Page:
- I’m Guy Brandon. I work with the Marcoms team. I came on to the team at the beginning of the year. I mainly work on blogs at the moment. I dropped a link to our annual review. I’m going to give some edited highlights of developments. Only a few things are of interest to the Maker ecosystem. It’s been a rough year, but it was a whole rubicon year for crypto and DeFi. Arguably, MakerDAO was the largest beneficiary of that. At the beginning of the year, multi collateral DAI was a little over 6 weeks old. Within about 3 weeks, the amount of DAI had reached the 100 million mark. That changed dramatically later in the year. We know that DeFi has been a massive driver of DAI adoption but what we’ve also seen is DAI finding its niche in various different sectors. You can look at the blog post about DAI gaming initiative, which launched in March. One of the critical use cases that we’ve identified is that DAI is a very attractive currency for gamers for various reasons. We’ve also seen DAI gain traction in the NFT space, which is growing really fast at the moment. This includes a lot of digital arts and other collectibles. It’s carving out a role as a currency for the digital art and culture market, which is really cool. Coronavirus pandemic caused very heavy volatility across the global markets in March, including crypto. That market downturn served to prompt several community discussions around various improvements to the Maker protocol, which have come about in the following months and will continue. There have been a few immediate and medium-term changes. The liquidation system is one of the big ones. We saw liquidations 1.2 launched in September. In the context of major upgrades, I think we can also include the DS Chief upgrade which we saw very recently mitigate the risks of flash voting. It’s also worth mentioning the voting portal upgrade, which has made it a lot easier for people to vote. Throughout the year, this process of decentralization that was already well underway has continued and accelerated. At the end of March, there was the transfer of MKR token control to Governance. A major action was the approval of the MIPS framework in April. This was massive step forward for decentralization. I think some of the things that people have shared shows that confidence was not misplaced. The community has been entirely responsible for changes to the protocol since. June was when DeFi adoption really started to accelerate. Then July saw that spill over to the Maker protocol, and that’s when we saw total value locked and DAI generation really take off. TVL and DeFi have increased by 2000% this year. A significant milestone for DAI was reached 5 weeks ago when the amount of DAI reached 1 billion, which is a pretty cool milestone. Check out that infographic on the blog if you haven’t already. It’s well worth mentioning that ETH 2.0 has officially launched a few weeks back. That is going to be a very long process to complete the set of upgrades to that network. but that will have pretty huge implications for ETH, Maker, and DeFi as a whole. The last thing worth mentioning is that Tomorrow’s vote around real-world assets is an unprecedented and breakthrough development.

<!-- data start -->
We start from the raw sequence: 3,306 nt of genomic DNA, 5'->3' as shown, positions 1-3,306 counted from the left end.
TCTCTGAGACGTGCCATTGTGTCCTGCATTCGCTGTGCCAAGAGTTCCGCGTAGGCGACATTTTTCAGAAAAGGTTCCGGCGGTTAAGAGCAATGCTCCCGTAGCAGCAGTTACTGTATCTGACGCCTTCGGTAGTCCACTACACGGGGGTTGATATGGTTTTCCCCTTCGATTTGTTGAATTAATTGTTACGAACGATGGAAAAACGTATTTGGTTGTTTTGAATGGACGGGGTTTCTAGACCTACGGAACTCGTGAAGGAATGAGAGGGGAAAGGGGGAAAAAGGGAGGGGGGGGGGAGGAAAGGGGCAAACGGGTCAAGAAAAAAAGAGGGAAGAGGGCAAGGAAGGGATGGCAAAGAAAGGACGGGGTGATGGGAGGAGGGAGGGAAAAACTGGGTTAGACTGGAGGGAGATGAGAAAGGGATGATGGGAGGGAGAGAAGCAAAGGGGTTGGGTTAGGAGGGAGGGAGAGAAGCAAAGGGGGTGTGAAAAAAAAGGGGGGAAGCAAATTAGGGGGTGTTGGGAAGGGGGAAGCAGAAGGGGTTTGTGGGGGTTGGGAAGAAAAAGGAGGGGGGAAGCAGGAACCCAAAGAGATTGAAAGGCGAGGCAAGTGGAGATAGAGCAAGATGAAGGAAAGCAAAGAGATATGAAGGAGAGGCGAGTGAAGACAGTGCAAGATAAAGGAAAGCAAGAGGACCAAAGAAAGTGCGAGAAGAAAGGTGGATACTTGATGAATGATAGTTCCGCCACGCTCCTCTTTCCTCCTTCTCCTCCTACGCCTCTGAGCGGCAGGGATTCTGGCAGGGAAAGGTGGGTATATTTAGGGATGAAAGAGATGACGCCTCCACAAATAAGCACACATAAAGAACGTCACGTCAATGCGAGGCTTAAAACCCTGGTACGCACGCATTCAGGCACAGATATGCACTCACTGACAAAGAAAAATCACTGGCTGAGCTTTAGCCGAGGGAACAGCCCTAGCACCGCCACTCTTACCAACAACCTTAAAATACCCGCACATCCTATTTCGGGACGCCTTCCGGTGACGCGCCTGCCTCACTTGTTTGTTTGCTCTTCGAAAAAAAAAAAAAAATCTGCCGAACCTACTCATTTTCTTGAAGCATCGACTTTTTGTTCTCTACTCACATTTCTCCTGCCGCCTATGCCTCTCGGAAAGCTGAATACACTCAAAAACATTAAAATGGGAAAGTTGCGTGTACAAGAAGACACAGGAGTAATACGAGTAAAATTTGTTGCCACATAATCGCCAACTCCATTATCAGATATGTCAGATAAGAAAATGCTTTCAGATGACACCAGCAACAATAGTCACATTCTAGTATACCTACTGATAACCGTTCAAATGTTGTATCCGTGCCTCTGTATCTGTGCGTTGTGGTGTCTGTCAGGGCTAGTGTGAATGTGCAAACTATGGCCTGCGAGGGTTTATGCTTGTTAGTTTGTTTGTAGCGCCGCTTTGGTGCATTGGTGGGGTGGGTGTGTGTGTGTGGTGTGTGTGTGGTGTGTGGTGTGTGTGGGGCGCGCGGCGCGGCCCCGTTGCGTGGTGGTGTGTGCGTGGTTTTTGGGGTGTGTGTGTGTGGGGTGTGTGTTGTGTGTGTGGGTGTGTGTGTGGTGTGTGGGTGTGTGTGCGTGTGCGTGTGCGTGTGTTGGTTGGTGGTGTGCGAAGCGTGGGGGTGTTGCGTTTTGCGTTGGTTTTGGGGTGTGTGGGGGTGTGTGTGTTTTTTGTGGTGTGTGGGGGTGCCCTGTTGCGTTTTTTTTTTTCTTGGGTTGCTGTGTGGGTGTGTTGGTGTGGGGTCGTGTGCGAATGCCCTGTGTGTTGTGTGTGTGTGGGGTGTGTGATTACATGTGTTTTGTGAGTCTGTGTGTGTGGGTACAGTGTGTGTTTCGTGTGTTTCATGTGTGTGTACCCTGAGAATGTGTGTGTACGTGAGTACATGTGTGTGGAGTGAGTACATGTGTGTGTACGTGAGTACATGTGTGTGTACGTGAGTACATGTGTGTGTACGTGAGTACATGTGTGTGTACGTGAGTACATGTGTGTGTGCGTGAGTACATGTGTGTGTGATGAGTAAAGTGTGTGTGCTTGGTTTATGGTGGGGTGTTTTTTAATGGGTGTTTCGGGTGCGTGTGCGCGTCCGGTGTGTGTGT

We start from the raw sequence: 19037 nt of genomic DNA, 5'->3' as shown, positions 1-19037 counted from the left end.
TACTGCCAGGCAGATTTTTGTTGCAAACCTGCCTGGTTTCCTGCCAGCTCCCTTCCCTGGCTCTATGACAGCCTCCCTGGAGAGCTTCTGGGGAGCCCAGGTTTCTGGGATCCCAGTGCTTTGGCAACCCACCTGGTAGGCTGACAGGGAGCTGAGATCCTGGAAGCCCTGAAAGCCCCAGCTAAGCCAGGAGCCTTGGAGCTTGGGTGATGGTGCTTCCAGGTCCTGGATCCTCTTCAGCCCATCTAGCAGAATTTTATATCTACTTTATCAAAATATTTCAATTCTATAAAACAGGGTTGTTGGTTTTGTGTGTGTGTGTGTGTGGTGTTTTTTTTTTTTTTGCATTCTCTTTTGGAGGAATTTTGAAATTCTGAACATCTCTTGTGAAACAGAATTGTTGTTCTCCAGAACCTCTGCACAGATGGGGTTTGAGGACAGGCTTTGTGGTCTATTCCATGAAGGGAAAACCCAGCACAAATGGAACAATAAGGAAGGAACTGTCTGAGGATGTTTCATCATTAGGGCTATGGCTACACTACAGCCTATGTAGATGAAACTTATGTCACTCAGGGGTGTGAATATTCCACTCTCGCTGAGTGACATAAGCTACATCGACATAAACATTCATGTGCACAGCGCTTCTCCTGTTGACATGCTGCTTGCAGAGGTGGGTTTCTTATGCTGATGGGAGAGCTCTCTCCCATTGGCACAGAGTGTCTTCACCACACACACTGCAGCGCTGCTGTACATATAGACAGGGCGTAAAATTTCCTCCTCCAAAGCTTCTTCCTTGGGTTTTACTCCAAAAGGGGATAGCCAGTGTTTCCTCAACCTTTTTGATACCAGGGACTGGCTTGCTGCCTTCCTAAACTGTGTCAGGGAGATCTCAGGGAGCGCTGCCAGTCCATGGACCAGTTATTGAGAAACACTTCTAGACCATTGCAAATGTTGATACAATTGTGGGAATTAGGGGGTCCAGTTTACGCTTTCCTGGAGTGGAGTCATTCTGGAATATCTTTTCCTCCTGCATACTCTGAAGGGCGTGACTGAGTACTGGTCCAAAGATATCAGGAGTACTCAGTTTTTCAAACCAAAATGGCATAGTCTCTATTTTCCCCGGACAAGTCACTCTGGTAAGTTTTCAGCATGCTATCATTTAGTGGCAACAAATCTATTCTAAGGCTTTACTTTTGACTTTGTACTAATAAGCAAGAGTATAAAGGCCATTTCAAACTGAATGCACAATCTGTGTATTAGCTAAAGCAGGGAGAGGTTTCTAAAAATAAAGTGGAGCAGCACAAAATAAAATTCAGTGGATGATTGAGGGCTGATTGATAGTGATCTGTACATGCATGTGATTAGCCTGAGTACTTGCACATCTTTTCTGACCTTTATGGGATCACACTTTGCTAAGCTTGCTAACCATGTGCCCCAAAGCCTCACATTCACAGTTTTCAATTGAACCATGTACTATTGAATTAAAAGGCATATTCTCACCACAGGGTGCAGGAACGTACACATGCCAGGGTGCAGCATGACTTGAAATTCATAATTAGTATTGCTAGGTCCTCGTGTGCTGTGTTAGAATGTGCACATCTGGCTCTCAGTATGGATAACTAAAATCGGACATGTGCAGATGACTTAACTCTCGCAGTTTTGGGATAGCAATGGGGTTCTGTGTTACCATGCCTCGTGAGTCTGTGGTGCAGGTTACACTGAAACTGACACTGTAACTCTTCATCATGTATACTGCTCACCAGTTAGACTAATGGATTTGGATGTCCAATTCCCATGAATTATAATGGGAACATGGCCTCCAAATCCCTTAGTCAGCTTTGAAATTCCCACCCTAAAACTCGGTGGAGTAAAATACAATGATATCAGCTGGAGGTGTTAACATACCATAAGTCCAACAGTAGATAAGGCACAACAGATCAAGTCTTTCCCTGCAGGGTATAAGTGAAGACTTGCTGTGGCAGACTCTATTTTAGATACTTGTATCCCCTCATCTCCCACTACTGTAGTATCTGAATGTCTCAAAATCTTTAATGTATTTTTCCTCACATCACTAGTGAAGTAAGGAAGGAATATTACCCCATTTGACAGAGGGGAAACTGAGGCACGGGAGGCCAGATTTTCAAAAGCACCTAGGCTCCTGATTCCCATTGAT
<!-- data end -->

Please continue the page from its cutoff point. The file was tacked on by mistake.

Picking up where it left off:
- A few key stats, thank you, Amy, for yours; these are just some edited highlights. Roughly this time last year, we’ve seen the DAI supply increase about 15 times. We have 9 times more collateral types. There was a mistake on the blog, which will be updated because we finalized that text before the last text was approved. TVL is up almost 8 times. We have 6 times the number of vaults. The last one is the number of integrations has nearly tripled. It has been a pretty impressive year.
- LongForWisdom: Thank you, Guy; quick correction, the real-world assets spell is being pushed to January. That brings us to the end of our scheduled agenda. Any questions?